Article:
We find that some of the greatest of philosophers were so mischievous as to devote their talents to obscure and conceal the providence of God, and, entirely overlooking his agency, ascribed all to secondary causes. At the head of these was Aristotle, a man of genius and learning; but being a heathen, whose heart was perverse and depraved, it was his constant aim to entangle and perplex God’s overruling providence by a variety of wild speculations; so much so, that it may with too much truth be said, that he employed his naturally acute powers of mind to extinguish all light. Besides, the prophet not only condemns the insensate Epicureans, whose sensibility was of the basest character, but he also informs us that a blindness, still greater and more detestable, was to be found among these great philosophers themselves. (Com. Ps. 107.43)…
Contrary to the Epicurean view, the world is governed by God and in God’s governance is our hope and consolation…The believer “permits every part of his life to be governed by God’s will” and does not complain of his lot. There are “many chance happenings to which we are subject,” such as disease, plague, war, storm, poverty, but whatever happens is ordained by God. Although these calamities are declared “chance happenings,” Calvin concludes, “Especially let that foolish and most miserable consolation of the pagans be far away from the breast of the Christian man; to strengthen their minds against adversities, they charged these to fortune…. On the contrary, the rule of piety is that God’s hand alone is the judge and governor of fortune, good or bad, [and] with most orderly justice deals out good as well as ill to us” (Inst. 3.7.10)… ) [TJC, 109-111]
Calvin has nothing but scorn for the Epicurean view of chance. While men may think that chance governs events, they are actually governed by the hand of God. Thus Calvin objects, “Let Epicurus answer what concourse of atoms cooks food and drink, turns part of it into excrement, part into blood and begets such industry in the several members to carry out their tasks….” Not only is it obvious that the world is governed by God, but in its governance is true consolation to be found. Thus Calvin writes,
Especially let that foolish and most miserable consolation of the pagans be far away from the breast of the Christian man; to strengthen their minds against adversities, they charged these to fortune. Against fortune they considered it foolish to be angry because she was blind and unthinking with unseeing eyes wounding the deserving and undeserving at the same time. On the contrary, the rule of piety is that God’s hand alone is the judge and governor of fortune, good and bad, and that it does not rush about with heedless force, but with most orderly justice deals out good as well as ill to us.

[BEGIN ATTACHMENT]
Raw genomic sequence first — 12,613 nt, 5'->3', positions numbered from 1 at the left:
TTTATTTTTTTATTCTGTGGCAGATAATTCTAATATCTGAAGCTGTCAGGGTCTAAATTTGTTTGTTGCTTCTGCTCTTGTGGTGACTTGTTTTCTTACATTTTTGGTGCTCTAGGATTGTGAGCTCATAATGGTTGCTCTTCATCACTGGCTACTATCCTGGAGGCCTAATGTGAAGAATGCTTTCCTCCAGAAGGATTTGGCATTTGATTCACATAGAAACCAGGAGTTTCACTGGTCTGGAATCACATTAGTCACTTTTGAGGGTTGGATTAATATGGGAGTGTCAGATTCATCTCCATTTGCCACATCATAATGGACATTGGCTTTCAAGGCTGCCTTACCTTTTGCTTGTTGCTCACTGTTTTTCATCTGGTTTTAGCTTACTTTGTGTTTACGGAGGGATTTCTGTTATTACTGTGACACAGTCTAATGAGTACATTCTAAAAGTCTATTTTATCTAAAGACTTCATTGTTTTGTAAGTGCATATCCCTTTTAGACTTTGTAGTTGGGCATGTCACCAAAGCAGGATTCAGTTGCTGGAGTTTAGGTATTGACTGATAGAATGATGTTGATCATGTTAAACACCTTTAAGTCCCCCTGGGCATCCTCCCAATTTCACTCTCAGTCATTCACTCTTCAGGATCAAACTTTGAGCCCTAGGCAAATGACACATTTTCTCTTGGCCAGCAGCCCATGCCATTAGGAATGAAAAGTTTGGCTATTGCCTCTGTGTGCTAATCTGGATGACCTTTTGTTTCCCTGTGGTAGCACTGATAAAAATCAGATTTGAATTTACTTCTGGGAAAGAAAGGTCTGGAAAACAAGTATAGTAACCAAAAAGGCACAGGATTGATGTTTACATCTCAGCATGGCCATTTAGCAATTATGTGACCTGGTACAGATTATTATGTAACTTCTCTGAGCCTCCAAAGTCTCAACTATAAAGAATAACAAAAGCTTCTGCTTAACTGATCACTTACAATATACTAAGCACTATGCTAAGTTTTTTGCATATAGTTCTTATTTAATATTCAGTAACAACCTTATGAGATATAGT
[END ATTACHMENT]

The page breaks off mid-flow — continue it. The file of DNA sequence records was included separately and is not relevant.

Calvin summarizes his objections to the Epicurean materialism, theology, ethics, psychology, and view of providence in the following comment:
Although, briefly, they [The Epicurean] admitted that there were gods, yet they imagined them to be idle in heaven and to be applying to magnificence of living, and that their blessing consisted in idleness alone. As they used to deny that the world was divinely created, as I have just said, so they supposed human affairs are turned by chance, and are not governed by the providence of heaven. To them the greatest good was pleasure, not obscene and unbridled pleasure indeed, but yet such as by its attractions more and more ruined men already naturally inclined to the indulgence of the flesh. The immortality of souls was like a fairy tale to them, so that the result was that they freely allowed the indulgence of their bodies.
Calvin opposes the Epicurean doctrine of God’s unconcern, their view of necessity which denies responsibility, and their view of chance which denies causality. Calvin objects to the denial of God’s providence on the part of both Aristotle and the Epicureans, but his relative neglect of Aristotle contrasts with his total and vigorous repudiation of the Epicureans. Indeed the closest Calvin comes to a positive comment on an idea resembling an Epicurean doctrine is his affirmation that God does not need our service. [C&P 102-104]
b. The Stoics
Stoic thought as a whole is an austere philosophical quest for salvation. In order to relate properly to the final goal of life, Stoicism posits a ground of being which is variously called God, Nature, Providence, Fate, or Necessity. Not consistent in terminology or conception, the Stoics hold that God is identical with nature, but they also maintain that God knows, governs, loves mankind, and desires our good. Theoretical reason concerning the nature of things issues in the conviction of a unity governed by fate (εἱμαρμένη, eimarmene) or necessity (ἀνάγκη anankē) and ruled by mind (νοῦς, nous) or reason (λόγος, logos), but the primary Stoic emphasis is on practical reason, on virtue for virtue’s sake and fulfilling the requirements of duty. In living according to nature, the Stoics renounce the world by adopting the role of apathy (ἀπάθεια, apatheia) through which the wise man refuses to be diverted from following the course of wisdom and truth. According to the Stoics, man’s only freedom is to be found in freely accepting the necessity of things. [C&P, p. 116]